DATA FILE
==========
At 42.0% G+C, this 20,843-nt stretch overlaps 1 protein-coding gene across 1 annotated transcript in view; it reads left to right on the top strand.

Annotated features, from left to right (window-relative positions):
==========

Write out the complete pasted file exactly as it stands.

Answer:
At 42.0% G+C, this 20,843-nt stretch overlaps 1 protein-coding gene across 1 annotated transcript in view; it reads left to right on the top strand.

Annotated features, from left to right (window-relative positions):